Monday, April 03, 2006


Can anyone explain the dB (decibel) to me?

I've read page after page of definitions and descriptions. I understand it's a ratio of two values of power, and therefore has no unit (alright with the jokes). I also understand it's logarithmic, that dBSPL is used to measure the "loudness" of a sound, and that dBU is most commonly used by audio engineers.

What I can't seem to find is any consensus on change in the amount of dB's vs. loudness. Some texts claim that while 3dB is a doubling of power, 10dB is a doubling of loundess. Others say 6dB is twice as loud.

The problem is that while a dB is an absolute measurement of power, loundess is entirely subjective and depends on things like the frequency you're looking at and the sensitivity of various listeners. We essentially have to ask people to tell us when the sound seems twice as loud and then look at the dB's. But even if it's subjective, we should still have an average number of dB's that represent "twice as loud".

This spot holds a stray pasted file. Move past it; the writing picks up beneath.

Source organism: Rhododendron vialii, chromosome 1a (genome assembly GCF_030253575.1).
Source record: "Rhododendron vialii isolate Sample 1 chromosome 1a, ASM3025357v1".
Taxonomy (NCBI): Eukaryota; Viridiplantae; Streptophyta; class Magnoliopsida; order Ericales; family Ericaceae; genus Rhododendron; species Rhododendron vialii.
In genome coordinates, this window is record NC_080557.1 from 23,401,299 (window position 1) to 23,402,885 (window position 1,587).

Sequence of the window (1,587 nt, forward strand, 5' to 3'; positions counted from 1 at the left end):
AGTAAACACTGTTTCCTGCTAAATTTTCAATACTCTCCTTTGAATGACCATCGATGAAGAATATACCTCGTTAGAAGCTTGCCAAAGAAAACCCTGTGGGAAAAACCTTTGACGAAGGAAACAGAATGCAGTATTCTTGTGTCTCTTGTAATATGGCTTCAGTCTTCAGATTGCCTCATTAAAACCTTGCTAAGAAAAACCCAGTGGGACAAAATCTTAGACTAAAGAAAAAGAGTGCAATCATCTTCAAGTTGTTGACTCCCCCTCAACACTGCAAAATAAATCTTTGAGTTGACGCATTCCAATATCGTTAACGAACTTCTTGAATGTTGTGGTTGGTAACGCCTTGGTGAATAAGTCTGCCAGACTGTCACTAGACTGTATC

So what is it? Is it 6 or 10? Or something else?


I like the whole sun staying out until 9pm deal, but I want my hour back.

Mikedot and I are convinced that we've lost more than just 60 minutes. We were mixing Strikes Again! yesterday when we realized we were something like 2 hours and 22 minutes in the hole.

As of this morning I was short about 4 hours, and Mike lost a few more at some point last night. This isn't good.

If you've seen our hours, please leave a comment or forward them to us care of Smoke and Mirrors Brooklyn. They'll definitely come in handy.